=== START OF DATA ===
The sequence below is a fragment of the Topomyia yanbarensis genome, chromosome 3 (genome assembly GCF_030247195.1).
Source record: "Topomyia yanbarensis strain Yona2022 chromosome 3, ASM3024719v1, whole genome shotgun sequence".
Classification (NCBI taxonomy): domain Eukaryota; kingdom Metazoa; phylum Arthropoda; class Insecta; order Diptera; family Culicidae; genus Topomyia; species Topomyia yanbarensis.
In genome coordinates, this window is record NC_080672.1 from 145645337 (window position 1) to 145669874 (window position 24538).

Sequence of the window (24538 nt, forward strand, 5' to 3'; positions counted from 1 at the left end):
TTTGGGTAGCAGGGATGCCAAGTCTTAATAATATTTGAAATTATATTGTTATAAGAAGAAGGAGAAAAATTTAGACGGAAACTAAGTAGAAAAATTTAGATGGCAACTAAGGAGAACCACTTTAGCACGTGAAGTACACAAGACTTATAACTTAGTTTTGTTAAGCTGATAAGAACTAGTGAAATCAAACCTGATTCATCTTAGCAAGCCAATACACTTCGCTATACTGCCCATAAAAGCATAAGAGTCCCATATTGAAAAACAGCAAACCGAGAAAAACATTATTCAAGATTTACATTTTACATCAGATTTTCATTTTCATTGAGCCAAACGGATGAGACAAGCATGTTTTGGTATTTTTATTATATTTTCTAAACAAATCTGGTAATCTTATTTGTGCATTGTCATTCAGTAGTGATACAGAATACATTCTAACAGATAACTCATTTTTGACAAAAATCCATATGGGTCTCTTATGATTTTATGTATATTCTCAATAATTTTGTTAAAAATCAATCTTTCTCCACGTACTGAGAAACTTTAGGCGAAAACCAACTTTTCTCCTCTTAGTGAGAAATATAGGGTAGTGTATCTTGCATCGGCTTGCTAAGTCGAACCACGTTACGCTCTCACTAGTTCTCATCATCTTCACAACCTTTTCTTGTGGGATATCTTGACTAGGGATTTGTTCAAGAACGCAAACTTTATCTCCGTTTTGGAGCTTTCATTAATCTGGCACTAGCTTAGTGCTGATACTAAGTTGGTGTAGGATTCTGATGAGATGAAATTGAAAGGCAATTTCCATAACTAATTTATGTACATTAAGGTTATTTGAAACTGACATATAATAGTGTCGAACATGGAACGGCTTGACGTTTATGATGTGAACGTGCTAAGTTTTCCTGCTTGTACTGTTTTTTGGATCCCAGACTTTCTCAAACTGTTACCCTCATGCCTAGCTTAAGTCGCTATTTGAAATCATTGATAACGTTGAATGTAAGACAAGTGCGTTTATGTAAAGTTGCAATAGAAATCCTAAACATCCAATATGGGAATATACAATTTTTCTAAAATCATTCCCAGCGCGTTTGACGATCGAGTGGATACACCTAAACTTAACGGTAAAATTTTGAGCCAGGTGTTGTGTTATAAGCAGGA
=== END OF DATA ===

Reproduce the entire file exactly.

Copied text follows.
The sequence below is a fragment of the Topomyia yanbarensis genome, chromosome 3 (genome assembly GCF_030247195.1).
Source record: "Topomyia yanbarensis strain Yona2022 chromosome 3, ASM3024719v1, whole genome shotgun sequence".
Classification (NCBI taxonomy): domain Eukaryota; kingdom Metazoa; phylum Arthropoda; class Insecta; order Diptera; family Culicidae; genus Topomyia; species Topomyia yanbarensis.
In genome coordinates, this window is record NC_080672.1 from 145645337 (window position 1) to 145669874 (window position 24538).

Sequence of the window (24538 nt, forward strand, 5' to 3'; positions counted from 1 at the left end):
TTTGGGTAGCAGGGATGCCAAGTCTTAATAATATTTGAAATTATATTGTTATAAGAAGAAGGAGAAAAATTTAGACGGAAACTAAGTAGAAAAATTTAGATGGCAACTAAGGAGAACCACTTTAGCACGTGAAGTACACAAGACTTATAACTTAGTTTTGTTAAGCTGATAAGAACTAGTGAAATCAAACCTGATTCATCTTAGCAAGCCAATACACTTCGCTATACTGCCCATAAAAGCATAAGAGTCCCATATTGAAAAACAGCAAACCGAGAAAAACATTATTCAAGATTTACATTTTACATCAGATTTTCATTTTCATTGAGCCAAACGGATGAGACAAGCATGTTTTGGTATTTTTATTATATTTTCTAAACAAATCTGGTAATCTTATTTGTGCATTGTCATTCAGTAGTGATACAGAATACATTCTAACAGATAACTCATTTTTGACAAAAATCCATATGGGTCTCTTATGATTTTATGTATATTCTCAATAATTTTGTTAAAAATCAATCTTTCTCCACGTACTGAGAAACTTTAGGCGAAAACCAACTTTTCTCCTCTTAGTGAGAAATATAGGGTAGTGTATCTTGCATCGGCTTGCTAAGTCGAACCACGTTACGCTCTCACTAGTTCTCATCATCTTCACAACCTTTTCTTGTGGGATATCTTGACTAGGGATTTGTTCAAGAACGCAAACTTTATCTCCGTTTTGGAGCTTTCATTAATCTGGCACTAGCTTAGTGCTGATACTAAGTTGGTGTAGGATTCTGATGAGATGAAATTGAAAGGCAATTTCCATAACTAATTTATGTACATTAAGGTTATTTGAAACTGACATATAATAGTGTCGAACATGGAACGGCTTGACGTTTATGATGTGAACGTGCTAAGTTTTCCTGCTTGTACTGTTTTTTGGATCCCAGACTTTCTCAAACTGTTACCCTCATGCCTAGCTTAAGTCGCTATTTGAAATCATTGATAACGTTGAATGTAAGACAAGTGCGTTTATGTAAAGTTGCAATAGAAATCCTAAACATCCAATATGGGAATATACAATTTTTCTAAAATCATTCCCAGCGCGTTTGACGATCGAGTGGATACACCTAAACTTAACGGTAAAATTTTGAGCCAGGTGTTGTGTTATAAGCAGGA